When, after scrutinising the whole paper, I failed to trace any such sheets but realised instead that the answers were mostly a workout of futility, the cold sweat renewed its post on my forehead and neck. The eighty six at English and eighty nine at Bengali that the respective teachers shared in the next two periods helped nothing. It looked like I had to go back home to a violent burst of curses that my mother was bound to shower on me. I could already hear her saying, “My worthless son is destined to repeat class nine. No matter how big sacrifices I make, the nincompoop is bound to return with marks worth his pea-brain.” She would possibly go on like that all day and a considerable part of the night as well.
They say desperate times call for desperate measures. Towards the end of the Bengali class, when the teacher as well us my fellow-students awaited the bell signifying the end of that period, one such measure occurred to me. What if I didn’t return to my mother’s verbal assaults and ran away instead?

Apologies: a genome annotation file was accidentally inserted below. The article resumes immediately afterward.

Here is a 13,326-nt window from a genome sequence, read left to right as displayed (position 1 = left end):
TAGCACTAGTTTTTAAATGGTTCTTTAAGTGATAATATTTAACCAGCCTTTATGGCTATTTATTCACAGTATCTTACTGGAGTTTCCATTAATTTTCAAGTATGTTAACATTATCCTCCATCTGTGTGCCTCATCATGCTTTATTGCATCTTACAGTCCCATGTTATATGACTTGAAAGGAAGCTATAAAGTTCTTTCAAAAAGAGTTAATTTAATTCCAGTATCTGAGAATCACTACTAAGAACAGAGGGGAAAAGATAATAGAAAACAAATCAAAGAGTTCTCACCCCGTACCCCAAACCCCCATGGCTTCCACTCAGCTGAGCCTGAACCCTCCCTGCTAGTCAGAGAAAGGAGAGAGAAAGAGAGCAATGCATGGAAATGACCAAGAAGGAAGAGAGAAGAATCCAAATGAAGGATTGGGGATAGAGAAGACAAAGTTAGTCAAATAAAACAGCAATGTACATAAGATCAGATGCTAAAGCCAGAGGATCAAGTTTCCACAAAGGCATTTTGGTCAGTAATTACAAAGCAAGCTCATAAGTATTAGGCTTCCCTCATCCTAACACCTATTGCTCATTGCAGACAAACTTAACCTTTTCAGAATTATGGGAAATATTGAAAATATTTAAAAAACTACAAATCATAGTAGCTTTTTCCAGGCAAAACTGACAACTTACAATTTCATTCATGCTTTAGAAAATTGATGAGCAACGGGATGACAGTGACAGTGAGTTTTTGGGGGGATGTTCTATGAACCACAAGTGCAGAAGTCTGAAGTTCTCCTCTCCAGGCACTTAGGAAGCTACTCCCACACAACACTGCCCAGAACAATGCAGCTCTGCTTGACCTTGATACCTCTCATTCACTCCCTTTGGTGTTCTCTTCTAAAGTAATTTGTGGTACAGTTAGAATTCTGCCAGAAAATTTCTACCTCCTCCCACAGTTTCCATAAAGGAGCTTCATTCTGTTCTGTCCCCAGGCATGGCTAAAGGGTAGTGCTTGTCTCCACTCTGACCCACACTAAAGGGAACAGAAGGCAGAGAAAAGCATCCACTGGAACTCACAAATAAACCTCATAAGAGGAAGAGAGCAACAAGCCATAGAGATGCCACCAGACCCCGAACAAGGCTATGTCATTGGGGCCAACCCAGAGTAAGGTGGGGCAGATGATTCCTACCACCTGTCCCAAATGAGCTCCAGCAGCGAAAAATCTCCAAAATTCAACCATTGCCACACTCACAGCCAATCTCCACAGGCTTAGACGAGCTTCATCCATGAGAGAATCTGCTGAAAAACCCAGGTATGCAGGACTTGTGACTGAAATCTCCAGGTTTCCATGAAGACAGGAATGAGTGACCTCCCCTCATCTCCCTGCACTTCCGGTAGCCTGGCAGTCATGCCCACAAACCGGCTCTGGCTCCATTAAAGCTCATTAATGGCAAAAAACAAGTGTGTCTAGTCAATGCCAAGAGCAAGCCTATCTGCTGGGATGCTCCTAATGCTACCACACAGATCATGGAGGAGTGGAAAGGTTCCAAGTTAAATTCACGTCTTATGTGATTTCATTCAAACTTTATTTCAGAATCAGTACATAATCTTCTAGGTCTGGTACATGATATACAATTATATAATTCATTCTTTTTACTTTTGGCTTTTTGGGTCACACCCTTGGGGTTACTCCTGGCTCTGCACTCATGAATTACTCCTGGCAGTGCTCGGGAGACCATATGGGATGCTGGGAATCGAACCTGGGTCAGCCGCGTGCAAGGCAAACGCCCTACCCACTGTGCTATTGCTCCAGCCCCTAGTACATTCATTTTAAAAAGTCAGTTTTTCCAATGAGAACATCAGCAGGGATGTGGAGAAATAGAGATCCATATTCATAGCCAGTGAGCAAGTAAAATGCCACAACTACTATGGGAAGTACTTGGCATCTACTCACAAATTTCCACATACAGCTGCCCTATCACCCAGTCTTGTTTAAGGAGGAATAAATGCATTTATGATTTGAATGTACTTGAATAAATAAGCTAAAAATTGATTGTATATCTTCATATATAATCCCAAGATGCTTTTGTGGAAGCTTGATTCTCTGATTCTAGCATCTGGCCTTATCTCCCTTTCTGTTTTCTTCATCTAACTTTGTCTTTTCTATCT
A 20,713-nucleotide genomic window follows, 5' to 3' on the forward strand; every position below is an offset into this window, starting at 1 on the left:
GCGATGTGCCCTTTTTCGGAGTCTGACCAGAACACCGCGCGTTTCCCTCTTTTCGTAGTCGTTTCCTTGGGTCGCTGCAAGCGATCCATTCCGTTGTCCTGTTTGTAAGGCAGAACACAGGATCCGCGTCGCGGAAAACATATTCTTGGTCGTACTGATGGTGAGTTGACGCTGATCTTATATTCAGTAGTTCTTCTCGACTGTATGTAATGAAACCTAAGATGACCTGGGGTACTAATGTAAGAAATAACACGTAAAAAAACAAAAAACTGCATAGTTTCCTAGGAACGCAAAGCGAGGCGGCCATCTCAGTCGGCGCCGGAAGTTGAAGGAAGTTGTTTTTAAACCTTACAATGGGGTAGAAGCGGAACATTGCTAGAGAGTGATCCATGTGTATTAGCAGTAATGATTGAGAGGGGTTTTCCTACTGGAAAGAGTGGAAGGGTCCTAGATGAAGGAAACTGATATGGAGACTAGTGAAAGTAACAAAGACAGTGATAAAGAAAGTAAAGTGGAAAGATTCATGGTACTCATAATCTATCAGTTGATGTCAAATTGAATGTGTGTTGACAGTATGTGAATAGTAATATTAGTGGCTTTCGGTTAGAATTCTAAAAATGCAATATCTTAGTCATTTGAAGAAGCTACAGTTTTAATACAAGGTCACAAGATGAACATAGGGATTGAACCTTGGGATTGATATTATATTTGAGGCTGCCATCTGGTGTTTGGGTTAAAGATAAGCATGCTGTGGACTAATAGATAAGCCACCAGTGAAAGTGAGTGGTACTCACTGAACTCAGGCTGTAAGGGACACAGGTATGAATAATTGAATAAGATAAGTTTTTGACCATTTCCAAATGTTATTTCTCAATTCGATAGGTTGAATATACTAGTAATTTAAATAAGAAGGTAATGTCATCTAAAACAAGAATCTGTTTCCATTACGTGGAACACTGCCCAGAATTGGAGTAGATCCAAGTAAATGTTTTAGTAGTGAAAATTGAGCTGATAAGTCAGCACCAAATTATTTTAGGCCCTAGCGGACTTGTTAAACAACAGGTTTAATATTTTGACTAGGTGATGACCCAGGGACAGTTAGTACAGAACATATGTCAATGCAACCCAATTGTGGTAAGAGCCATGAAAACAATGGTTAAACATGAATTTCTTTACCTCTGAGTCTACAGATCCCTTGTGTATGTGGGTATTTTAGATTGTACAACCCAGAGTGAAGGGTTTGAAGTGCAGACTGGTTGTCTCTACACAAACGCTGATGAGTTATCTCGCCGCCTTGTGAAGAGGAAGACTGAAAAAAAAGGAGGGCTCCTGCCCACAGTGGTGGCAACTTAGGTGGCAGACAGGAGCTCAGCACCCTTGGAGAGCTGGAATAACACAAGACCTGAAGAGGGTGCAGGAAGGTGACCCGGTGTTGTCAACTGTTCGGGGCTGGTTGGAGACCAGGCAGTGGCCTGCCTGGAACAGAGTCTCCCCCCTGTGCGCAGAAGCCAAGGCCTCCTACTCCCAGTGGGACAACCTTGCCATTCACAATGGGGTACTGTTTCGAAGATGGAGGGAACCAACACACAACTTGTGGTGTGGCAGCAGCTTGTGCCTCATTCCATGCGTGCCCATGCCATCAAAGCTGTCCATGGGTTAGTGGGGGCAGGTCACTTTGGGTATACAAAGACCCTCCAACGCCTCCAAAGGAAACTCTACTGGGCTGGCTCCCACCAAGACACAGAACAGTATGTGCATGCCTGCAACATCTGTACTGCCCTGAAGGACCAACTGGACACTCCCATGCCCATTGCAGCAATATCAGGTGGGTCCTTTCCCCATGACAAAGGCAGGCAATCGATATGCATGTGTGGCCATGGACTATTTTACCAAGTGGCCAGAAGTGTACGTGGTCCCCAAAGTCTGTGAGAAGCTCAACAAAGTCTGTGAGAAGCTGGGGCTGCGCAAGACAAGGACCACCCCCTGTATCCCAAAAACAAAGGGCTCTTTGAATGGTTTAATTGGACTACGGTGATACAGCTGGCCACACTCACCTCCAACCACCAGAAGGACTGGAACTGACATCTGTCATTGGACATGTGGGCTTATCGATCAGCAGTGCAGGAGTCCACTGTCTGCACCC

Two hours later, I got off a bus and walked into the Howrah station. Having blown most of my money on the bus ticket, I decided to hitch a free train ride. From amongst the numerous trains waiting at different platforms, I picked what seemed to be the cleanest one. It was somewhat empty as well.
As the train ripped past the sprawling farmlands with green mustard or paddy fields interspersed by steel-coloured ponds, coconut trees or small towns with shabby buildings and unfashionable people on foot or on cycles, I fell asleep.
A tap on my shoulder woke me up. It was close to sunset now. The ticket-checker was towering over me. He demanded my ticket and I offered him a blank face in return. He stared at my cloth and asked, “Why are you in school uniform?”
Another blank stare later, he declared, “You may try to come up with some cockamamie explanation, but I’m sure you ran away from home. What was it, flunked your exam?”
Blank stare.